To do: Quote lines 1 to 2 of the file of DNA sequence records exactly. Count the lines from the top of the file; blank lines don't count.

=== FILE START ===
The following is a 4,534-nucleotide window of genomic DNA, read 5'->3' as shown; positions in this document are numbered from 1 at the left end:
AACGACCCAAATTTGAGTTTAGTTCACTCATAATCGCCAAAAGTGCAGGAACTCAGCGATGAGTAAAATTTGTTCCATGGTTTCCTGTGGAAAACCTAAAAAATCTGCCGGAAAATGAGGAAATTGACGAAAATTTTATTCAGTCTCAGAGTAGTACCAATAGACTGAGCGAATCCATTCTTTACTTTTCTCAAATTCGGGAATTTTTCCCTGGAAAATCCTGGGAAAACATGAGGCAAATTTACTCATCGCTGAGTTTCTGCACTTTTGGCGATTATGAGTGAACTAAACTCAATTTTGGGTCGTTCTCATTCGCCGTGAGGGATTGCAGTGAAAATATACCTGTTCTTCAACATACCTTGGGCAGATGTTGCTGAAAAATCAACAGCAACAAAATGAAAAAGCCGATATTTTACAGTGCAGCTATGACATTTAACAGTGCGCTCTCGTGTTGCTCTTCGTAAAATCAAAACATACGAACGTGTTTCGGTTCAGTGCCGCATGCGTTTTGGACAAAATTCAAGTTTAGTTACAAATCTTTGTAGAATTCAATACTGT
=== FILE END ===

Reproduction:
The following is a 4,534-nucleotide window of genomic DNA, read 5'->3' as shown; positions in this document are numbered from 1 at the left end:
AACGACCCAAATTTGAGTTTAGTTCACTCATAATCGCCAAAAGTGCAGGAACTCAGCGATGAGTAAAATTTGTTCCATGGTTTCCTGTGGAAAACCTAAAAAATCTGCCGGAAAATGAGGAAATTGACGAAAATTTTATTCAGTCTCAGAGTAGTACCAATAGACTGAGCGAATCCATTCTTTACTTTTCTCAAATTCGGGAATTTTTCCCTGGAAAATCCTGGGAAAACATGAGGCAAATTTACTCATCGCTGAGTTTCTGCACTTTTGGCGATTATGAGTGAACTAAACTCAATTTTGGGTCGTTCTCATTCGCCGTGAGGGATTGCAGTGAAAATATACCTGTTCTTCAACATACCTTGGGCAGATGTTGCTGAAAAATCAACAGCAACAAAATGAAAAAGCCGATATTTTACAGTGCAGCTATGACATTTAACAGTGCGCTCTCGTGTTGCTCTTCGTAAAATCAAAACATACGAACGTGTTTCGGTTCAGTGCCGCATGCGTTTTGGACAAAATTCAAGTTTAGTTACAAATCTTTGTAGAATTCAATACTGT